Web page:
· the technical characteristics of each type of mine it has produced in the past;

· the location of all mined areas under its jurisdiction or control; information on the type, quantity and age of the mines laid there (to the extent known); and the measures taken to warn the civilian population;

· the national measures, such as legislation or administrative regulations, taken to prevent and suppress violations of the treaty.

The first report must be submitted as soon as practicable, but no later than 180 days after the date on which a country becomes a State Party- to the treaty.

2.5.2 Settling disputes

Furthermore, countries are encouraged to consult and cooperate with each other in order to settle any disputes which may arise (see Art. 10, para. 1). In addition to issues of compliance, any disputes concerning the application or interpretation of the treaty may also be brought before the meeting of States Parties. A country participating in the meeting can offer its services to mediate or States Parties may recommend ways to resolve the disagreement (see Art. 10, para. 2).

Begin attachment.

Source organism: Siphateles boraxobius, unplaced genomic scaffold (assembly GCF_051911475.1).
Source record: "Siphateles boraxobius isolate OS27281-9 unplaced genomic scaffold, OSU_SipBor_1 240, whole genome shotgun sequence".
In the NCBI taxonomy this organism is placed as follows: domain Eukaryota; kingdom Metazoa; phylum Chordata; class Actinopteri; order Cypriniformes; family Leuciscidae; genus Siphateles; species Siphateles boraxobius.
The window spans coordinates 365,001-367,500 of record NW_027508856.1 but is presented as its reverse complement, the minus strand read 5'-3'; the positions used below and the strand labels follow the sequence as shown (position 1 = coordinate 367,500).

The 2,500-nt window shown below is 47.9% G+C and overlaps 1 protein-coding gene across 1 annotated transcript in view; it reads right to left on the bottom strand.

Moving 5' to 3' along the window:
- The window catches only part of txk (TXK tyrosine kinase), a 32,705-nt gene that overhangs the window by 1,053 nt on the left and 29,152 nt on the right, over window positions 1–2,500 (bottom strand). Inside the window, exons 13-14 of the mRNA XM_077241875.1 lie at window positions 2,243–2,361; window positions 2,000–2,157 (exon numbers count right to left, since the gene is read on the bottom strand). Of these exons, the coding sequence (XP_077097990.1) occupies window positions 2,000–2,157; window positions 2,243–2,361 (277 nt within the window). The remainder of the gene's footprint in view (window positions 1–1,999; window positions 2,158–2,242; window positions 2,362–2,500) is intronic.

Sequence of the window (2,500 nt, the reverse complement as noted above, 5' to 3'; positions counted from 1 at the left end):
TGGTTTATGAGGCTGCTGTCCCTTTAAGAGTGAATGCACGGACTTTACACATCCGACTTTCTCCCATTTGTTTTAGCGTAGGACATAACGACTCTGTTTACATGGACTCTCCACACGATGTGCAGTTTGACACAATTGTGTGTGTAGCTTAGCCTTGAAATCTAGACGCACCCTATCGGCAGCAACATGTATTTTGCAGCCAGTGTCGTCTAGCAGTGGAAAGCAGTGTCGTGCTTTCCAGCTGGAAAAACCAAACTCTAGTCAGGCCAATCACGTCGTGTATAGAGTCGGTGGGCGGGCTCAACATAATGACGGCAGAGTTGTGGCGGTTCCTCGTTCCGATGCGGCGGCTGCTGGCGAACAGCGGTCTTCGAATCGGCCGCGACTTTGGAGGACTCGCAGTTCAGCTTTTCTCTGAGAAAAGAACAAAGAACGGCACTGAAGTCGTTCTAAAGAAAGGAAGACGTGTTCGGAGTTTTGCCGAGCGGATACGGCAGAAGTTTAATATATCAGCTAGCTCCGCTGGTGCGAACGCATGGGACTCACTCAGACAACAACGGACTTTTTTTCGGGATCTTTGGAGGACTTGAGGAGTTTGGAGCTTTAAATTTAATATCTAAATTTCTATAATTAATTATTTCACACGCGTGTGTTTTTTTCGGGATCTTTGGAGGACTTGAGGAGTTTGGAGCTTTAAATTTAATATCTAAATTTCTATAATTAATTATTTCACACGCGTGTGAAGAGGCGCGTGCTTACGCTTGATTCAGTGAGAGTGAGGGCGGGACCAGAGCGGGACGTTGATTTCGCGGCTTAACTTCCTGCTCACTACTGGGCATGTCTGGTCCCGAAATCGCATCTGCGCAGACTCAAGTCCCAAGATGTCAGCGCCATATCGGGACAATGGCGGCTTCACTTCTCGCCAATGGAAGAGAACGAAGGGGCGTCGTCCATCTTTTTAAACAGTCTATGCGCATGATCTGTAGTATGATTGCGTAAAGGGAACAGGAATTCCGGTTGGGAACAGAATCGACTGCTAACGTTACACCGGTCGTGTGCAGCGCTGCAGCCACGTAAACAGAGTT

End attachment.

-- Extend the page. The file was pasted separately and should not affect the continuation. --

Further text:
2.5.3 Resolving doubts about compliance

Another mechanism established by the Ottawa treaty to promote confidence in its implementation is an enquiry process to be used in the event that a State Party is suspected by another State Party of having failed to respect the provisions of the treaty (see Art. 8). The process begins with a “request for clarification”, which is passed on to the country under suspicion through the UN Secretary-General. Once the request has been received, that country has 28 days within which to respond to the allegation (see Art. 8, para. 2).